(Always dear my mother tongue)
Few years back, when I was in school—to be precise, in Class 10— I had friends who said they could not read the headlines in Assamese newspapers. I felt bad hearing that. They were Assamese children, who studied from childhood in English Medium schools. But just because they studied in English Medium schools that doesn’t mean, they should not be knowing how to read or write in their own mother tongue— I felt.
Few years down the line, when I went to Mumbai for my job, and used to attend cultural gatherings in the Assam Bhawan present there, I’d see kids of affluent Assamese professionals working in Mumbai speaking amongst themselves in Hindi. I would be filled with rage. If we do not speak in Assamese, the outsiders are not going to speak in Assamese— I would think.
After spending two years in Mumbai, I started talking with my Assamese friends in Hindi. We cannot escape the influence of the environment. I realized.
But accepting someone else’s language doesn’t mean we will forget our own language.
I recall a few lines from the short story ‘The Last Lesson’ by Alphonse Daudet. (He says about his mother tongue French. The Germans had occupied their land and, only German was to be taught in their schools from the next day. It was the last lesson in French.) He said-
“…we must always retain it among ourselves, and never forget it, because when a people falls into servitude, “so long as it clings to its language, it is as if it held the key to its prison.””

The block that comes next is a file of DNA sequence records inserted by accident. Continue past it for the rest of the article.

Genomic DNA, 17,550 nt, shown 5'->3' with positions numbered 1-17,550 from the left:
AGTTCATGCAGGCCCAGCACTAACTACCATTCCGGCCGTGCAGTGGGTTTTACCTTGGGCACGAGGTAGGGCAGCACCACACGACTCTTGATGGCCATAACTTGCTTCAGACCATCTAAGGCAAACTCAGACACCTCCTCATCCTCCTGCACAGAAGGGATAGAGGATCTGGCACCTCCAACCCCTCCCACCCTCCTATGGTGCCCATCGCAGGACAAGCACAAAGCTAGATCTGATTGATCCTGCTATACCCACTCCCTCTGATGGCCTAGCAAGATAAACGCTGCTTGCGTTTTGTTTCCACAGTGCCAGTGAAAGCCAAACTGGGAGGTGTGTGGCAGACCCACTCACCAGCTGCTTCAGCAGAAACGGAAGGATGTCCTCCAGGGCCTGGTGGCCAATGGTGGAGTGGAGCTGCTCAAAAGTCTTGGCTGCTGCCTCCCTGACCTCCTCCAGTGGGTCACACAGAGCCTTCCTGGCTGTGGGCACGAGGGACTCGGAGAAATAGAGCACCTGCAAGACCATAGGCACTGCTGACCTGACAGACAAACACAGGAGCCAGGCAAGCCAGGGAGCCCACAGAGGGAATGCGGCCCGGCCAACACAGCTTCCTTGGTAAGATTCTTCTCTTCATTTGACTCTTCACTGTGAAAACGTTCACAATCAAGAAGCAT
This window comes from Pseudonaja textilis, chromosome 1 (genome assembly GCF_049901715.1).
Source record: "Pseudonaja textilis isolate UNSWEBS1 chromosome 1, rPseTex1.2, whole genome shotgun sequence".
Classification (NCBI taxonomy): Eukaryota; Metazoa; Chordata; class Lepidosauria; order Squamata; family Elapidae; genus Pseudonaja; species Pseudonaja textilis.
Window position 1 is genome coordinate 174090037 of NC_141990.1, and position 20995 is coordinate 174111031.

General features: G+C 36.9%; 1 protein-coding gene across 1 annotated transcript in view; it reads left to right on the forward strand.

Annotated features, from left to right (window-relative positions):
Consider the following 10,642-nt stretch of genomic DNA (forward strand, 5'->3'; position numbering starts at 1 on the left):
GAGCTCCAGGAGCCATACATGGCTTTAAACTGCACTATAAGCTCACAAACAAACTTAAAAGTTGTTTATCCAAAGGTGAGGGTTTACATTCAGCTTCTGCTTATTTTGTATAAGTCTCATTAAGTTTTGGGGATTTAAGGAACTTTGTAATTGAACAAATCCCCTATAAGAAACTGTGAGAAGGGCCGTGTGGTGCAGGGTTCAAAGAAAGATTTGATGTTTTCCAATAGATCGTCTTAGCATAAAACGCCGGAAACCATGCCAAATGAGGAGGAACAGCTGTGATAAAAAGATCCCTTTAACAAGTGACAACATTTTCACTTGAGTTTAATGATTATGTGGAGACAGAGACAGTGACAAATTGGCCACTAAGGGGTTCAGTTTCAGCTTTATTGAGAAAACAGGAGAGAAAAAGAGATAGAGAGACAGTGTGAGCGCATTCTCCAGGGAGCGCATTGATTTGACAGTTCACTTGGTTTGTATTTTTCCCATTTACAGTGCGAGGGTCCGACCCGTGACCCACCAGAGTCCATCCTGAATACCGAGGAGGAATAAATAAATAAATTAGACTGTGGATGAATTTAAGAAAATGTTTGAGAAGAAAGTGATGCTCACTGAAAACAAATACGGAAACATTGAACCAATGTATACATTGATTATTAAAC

Yes, as long as we hold to our language, no one can enslave us.
I’d like to cite a few lines from one of the songs of Dr. Bhupen Hazarika-
যদিহে নেবাচে বাৰু ক’তনো বাচিব
আনৰ আইক জানো ঘিণ কৰাটো বুজাব…”
Which means, if the Assamese language doesn’t survive even in Assam, where else will it survive? And loving ones mother doesn’t mean hating others’.
Assam is the land of Sankardev. It is the land of Jyotiprasad Agarwala, Lakshminath Bezbaruah. Assam is the land of Lachit. Assam has a rich heritage, a rich culture and traditions. It has a rich language. We should never forget it.
Hundreds of people have laid down their lives for the Bhasa Andolon. We should not let them down. We should teach our future generations to respect and learn their mother tongue. This is our moral obligation.
I’d like to end with a few lines of the anthem of the Assam Shahitya Shabha-
চঞ্চল হৃদি জলে ঢালে পৰিমল
ৰিণিকি ৰিণিকি কোনে তোলে ৰাগিণী
হিয়াত বিলীন হয় হিয়াভৰা গান
চকুতে চকুৰ নীৰে লয় জিৰণি
জীৱনে মৰণে ৰণে লহৰী সুধাৰ
ৰসনা শিতানে বহি সিঁচা শতধাৰ
হে’ মোৰ মধুৰাননা মাগিছোঁ মাধুৰী কণা
দিয়া দিয়া দিয়া আই মধু ভাষিণী
Always dear my mother tongue
‘Bajok doba, bajok xhongkho, bajok mridong khol, Oxom akou unnoti pothot, Jai Aii Axom bol”.